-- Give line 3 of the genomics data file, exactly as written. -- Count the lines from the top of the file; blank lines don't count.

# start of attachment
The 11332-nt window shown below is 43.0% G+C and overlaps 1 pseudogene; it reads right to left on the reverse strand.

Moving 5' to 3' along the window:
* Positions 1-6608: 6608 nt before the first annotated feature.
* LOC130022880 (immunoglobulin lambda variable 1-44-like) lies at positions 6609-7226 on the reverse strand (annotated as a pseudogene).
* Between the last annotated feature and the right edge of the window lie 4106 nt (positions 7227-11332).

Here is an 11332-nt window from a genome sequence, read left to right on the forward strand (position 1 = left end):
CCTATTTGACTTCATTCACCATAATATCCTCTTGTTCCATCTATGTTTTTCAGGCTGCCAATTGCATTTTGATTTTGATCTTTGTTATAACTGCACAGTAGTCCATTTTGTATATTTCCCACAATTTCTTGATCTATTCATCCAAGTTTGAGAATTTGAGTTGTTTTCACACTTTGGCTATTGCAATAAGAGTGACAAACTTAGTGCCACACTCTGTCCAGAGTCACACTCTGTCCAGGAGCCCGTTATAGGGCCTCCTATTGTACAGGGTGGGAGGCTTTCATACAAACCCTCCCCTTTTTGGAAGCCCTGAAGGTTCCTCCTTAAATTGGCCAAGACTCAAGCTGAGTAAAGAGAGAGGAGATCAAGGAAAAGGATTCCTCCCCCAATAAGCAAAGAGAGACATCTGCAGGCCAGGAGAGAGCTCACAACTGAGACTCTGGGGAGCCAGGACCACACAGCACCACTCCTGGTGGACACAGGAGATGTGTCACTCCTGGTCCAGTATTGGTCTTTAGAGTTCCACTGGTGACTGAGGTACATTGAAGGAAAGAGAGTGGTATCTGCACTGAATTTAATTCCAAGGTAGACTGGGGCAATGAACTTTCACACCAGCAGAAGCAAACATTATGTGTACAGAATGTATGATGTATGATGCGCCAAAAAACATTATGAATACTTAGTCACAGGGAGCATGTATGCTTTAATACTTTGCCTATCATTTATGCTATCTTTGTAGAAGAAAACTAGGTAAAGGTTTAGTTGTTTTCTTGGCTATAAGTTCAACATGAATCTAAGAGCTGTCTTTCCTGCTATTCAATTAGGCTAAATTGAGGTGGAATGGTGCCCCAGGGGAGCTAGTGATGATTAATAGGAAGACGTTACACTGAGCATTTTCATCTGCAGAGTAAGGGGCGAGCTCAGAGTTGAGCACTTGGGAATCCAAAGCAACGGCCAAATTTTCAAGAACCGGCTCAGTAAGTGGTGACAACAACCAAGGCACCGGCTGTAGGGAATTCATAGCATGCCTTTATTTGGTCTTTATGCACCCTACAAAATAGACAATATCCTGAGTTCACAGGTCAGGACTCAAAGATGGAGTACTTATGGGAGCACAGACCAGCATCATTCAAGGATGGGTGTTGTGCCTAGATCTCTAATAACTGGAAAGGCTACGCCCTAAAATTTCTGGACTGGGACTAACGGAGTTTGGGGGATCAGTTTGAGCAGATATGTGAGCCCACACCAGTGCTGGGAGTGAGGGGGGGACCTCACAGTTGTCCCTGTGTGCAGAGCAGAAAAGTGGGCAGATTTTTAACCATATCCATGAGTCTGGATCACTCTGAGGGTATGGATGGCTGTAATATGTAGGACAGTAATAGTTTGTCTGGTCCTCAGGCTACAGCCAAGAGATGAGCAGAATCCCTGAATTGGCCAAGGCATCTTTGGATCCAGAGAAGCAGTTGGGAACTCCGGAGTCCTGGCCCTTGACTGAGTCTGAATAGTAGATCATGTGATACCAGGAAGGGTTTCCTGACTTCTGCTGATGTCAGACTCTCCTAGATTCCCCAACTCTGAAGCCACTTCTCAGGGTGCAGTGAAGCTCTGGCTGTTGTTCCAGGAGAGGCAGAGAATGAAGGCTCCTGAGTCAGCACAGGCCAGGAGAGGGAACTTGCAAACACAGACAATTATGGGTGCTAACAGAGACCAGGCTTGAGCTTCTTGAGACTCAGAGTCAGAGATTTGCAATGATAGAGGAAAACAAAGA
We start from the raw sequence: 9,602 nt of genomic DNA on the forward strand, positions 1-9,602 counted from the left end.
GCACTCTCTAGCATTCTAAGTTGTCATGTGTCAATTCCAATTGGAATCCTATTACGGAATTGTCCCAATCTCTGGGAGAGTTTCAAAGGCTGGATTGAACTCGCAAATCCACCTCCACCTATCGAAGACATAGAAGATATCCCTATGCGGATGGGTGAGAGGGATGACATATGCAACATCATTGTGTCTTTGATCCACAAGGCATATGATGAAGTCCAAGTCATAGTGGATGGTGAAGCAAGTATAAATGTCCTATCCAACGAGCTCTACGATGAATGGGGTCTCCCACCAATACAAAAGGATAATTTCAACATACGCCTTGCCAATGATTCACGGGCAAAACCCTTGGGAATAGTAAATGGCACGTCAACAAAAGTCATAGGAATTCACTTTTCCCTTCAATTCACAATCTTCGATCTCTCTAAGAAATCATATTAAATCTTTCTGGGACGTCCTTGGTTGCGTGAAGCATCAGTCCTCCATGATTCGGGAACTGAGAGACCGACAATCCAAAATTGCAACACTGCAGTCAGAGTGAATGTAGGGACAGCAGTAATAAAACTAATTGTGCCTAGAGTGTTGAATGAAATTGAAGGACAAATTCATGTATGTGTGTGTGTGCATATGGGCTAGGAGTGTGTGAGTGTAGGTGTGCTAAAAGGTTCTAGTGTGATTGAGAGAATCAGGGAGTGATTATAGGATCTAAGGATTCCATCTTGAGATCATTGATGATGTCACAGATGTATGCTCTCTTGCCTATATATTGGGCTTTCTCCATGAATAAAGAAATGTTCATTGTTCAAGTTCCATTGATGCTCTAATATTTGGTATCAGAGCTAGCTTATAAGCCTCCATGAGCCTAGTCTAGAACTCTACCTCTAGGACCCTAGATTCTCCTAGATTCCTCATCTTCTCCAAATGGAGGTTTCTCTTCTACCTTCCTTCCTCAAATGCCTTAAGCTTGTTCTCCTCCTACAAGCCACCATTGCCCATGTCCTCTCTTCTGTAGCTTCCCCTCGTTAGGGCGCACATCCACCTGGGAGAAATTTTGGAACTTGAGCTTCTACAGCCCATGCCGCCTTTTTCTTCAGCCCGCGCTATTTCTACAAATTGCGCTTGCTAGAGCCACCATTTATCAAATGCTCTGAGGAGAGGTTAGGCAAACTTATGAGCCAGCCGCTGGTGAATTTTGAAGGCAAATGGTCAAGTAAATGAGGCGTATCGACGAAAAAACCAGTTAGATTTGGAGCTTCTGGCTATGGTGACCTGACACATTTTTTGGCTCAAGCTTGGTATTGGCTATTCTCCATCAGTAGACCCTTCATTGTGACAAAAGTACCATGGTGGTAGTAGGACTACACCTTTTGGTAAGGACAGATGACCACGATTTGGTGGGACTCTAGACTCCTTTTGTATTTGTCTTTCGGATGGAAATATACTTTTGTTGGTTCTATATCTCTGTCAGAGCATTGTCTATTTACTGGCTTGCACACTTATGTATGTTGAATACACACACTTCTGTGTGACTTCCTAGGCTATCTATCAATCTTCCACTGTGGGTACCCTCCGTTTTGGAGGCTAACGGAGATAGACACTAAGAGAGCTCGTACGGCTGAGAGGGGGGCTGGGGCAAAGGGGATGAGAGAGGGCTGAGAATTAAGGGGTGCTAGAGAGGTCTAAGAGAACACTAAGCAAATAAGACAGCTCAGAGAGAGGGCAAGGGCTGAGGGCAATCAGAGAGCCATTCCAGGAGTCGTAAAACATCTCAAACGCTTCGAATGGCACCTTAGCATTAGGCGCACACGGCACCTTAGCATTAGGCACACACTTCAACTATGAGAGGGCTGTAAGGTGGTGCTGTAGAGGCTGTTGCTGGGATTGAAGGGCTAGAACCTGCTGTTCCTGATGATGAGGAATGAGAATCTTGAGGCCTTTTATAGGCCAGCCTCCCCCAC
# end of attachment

* Positions 1-6608: 6608 nt before the first annotated feature.